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The Day the Earth Caught Fire

   

The Day the Earth Caught Fire (1962), starring Edward Judd, Leo McKern, Janet Munro, by Val Guest

Synopsis of The Day the Earth Caught Fire

British reporters and a weatherwoman get the facts after U.S./Soviet same-day nuclear tests.

Peter Stenning: I’m not up on my sci-fi. So, we’re orbiting towards the sun, but how many billion light-years…
Bill Maguire: If that’s true… I’d say there’s about… four months.
Dick Sanderson: Before what?
Bill Maguire: Before there’s a delightful smell in the universe of charcoaled mankind.

The Day the Earth Caught Fire, starring Edward Judd, Leo McKern, Janet Munro, by Val Guest

Product description of The Day the Earth Caught Fire

 When the United States and the Soviet Union simultaneously set off nuclear explosions, The London Daily Express begins to report on bizarre weather changes around the world. But when the reporters dig deeper, they discover that the blasts have knocked Earth off its axis and sent it hurtling towards the sun. Now, as scorching heat and devastating floods plague the planet, cities explode in chaos and mankind is left with one last hope:

A final massive detonation that will either re-balance Earth’s orbit or destroy our world forever. Produced, directed and co-written by Val Guest (THE QUARTERMASS XPERIMENT), this British classic is legendary for its brilliant dialogue, chilling realism and one of the most provocative endings in sci-fi history. THE DAY THE EARTH CAUGHT FIRE has now been completely remastered from original vault materials, including the restoration of its stunning tinted sequences not seen since the movie’s original theatrical release 50 years ago,

Editorial review of The Day the Earth Caught Fire, courtesy of Amazon.com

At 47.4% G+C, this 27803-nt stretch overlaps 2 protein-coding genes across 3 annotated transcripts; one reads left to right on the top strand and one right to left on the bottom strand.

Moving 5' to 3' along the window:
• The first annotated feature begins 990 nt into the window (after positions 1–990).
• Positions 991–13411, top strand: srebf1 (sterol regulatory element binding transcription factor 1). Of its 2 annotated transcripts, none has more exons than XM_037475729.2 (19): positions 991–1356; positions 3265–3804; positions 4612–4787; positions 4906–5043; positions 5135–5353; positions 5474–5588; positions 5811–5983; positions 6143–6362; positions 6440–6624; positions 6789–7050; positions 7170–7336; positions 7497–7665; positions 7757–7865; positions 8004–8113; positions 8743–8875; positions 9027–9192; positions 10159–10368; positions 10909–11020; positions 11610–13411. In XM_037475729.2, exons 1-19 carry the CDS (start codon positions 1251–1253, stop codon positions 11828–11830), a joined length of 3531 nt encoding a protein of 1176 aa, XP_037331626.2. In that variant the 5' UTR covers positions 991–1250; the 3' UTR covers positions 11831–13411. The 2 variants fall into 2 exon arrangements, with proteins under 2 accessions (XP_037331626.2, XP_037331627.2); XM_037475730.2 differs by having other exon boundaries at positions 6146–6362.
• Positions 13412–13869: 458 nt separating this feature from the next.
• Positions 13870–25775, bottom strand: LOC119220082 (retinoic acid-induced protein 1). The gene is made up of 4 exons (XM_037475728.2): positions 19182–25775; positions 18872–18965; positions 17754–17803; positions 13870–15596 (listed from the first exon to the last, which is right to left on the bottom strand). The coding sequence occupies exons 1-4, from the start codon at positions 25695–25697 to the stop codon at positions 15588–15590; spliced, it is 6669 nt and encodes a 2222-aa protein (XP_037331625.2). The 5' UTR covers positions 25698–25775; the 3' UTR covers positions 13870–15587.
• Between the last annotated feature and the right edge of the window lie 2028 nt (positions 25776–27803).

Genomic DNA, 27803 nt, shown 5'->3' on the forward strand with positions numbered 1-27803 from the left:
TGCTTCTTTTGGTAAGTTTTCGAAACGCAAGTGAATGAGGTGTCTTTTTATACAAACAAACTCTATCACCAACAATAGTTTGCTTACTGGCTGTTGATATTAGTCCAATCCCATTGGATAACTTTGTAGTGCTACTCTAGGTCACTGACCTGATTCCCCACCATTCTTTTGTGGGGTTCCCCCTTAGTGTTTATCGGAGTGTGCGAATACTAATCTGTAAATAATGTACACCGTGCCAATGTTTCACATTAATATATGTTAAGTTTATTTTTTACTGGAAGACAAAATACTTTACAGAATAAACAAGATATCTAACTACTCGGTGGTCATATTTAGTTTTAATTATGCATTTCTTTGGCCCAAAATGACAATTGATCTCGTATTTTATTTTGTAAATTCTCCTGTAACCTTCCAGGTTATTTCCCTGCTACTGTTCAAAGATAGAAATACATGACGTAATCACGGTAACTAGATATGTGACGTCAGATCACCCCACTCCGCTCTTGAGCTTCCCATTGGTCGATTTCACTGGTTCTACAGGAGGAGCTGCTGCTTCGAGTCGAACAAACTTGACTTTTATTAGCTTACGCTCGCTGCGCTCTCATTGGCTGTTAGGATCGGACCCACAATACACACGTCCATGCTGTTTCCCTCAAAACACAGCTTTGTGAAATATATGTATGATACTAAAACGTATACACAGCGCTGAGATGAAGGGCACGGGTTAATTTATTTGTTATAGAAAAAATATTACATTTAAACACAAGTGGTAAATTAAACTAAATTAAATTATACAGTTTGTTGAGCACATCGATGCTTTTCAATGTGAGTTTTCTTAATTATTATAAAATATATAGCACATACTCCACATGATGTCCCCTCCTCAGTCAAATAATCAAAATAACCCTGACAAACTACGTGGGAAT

Despite its melodramatic title, which carried on a ’50s doomsday naming convention, this taut 1961 English science fiction thriller offers an object lesson in the power of story over special effects. When both the Soviets and the West detonate nuclear tests simultaneously, the seismic double whammy jolts the earth off its axis and onto a new orbit sending it fatally closer to the sun–a fate that writer-director-producer Val Guest views from the street-level perspective of its principal characters, rather than an off-world vantage point. The street in question, however, is London’s Fleet Street, the venerable hub of its newspaper and tabloid publishers, and the hard-nosed reporters growing realization that their number is up carries its own stark punch.

Edward Judd is Peter Stenning, a rugged, appropriately grim reporter, Leo McKern is tough but compassionate editor Bill Maguire, and Janet Munro is Stenning’s love interest, in an elfin, sexy turn that’s a striking contrast to her best-known turn in Disney’s Darby O’Gill and the Little People. With an effects arsenal that consists largely of a spray bottle to apply beads of “sweat,” Guest and his small but crack cast are surprisingly effective, and the cold war plot hook still works, thanks to its uncomfortable proximity to more contemporary environmental terrors. –Sam Sutherland

Cast of characters

  • Janet Munro (The Crawling Eye) … Jeannie Craig
  • Leo McKern (Ladyhawke) … Bill Maguire
  • Edward Judd (First Men in the Moon) … Peter Stenning
  • Michael Goodliffe (A Night to Remember) … ‘Jacko’ Jackson – Night Editor
  • Bernard Braden (All Night Long) … ‘Dave’ Davis – News Editor
  • Reginald Beckwith (Thunderball) … Harry
  • Gene Anderson … May
  • Renée Asherson (Henry V) … Angela
  • Arthur Christiansen … ‘Jeff’ Jefferson – Editor

Trivia

  • Towards the end, Peter (Edward Judd) is driving to Jeannie’s (Janet Munro’s) apartment, when he stops to talk to a policeman, who was played by Sir Michael Caine.
  • As the Earth heats up, Bill McGuire (Leo McKern) asks for information on the melting point of “everything from steel to my glass eye”. McKern had a glass eye.
  • In an early scene, Jeannie (Janet Munro) is struggling with a Roneo stencil duplicator, saying it is “over-inking”. The Roneo company threatened to sue the producers!
  • The final spoken passage in the film is “Truly the light is sweet, and a pleasant thing it is for the eyes to see the sun” – a quote from Ecclesiastes 11:7 in the World English Bible.
  • One of the final shots shows the print room with two copies of the newspaper pinned up. One saying “World Saved”, the other saying “World Doomed”. It remains unsaid which version they will print.

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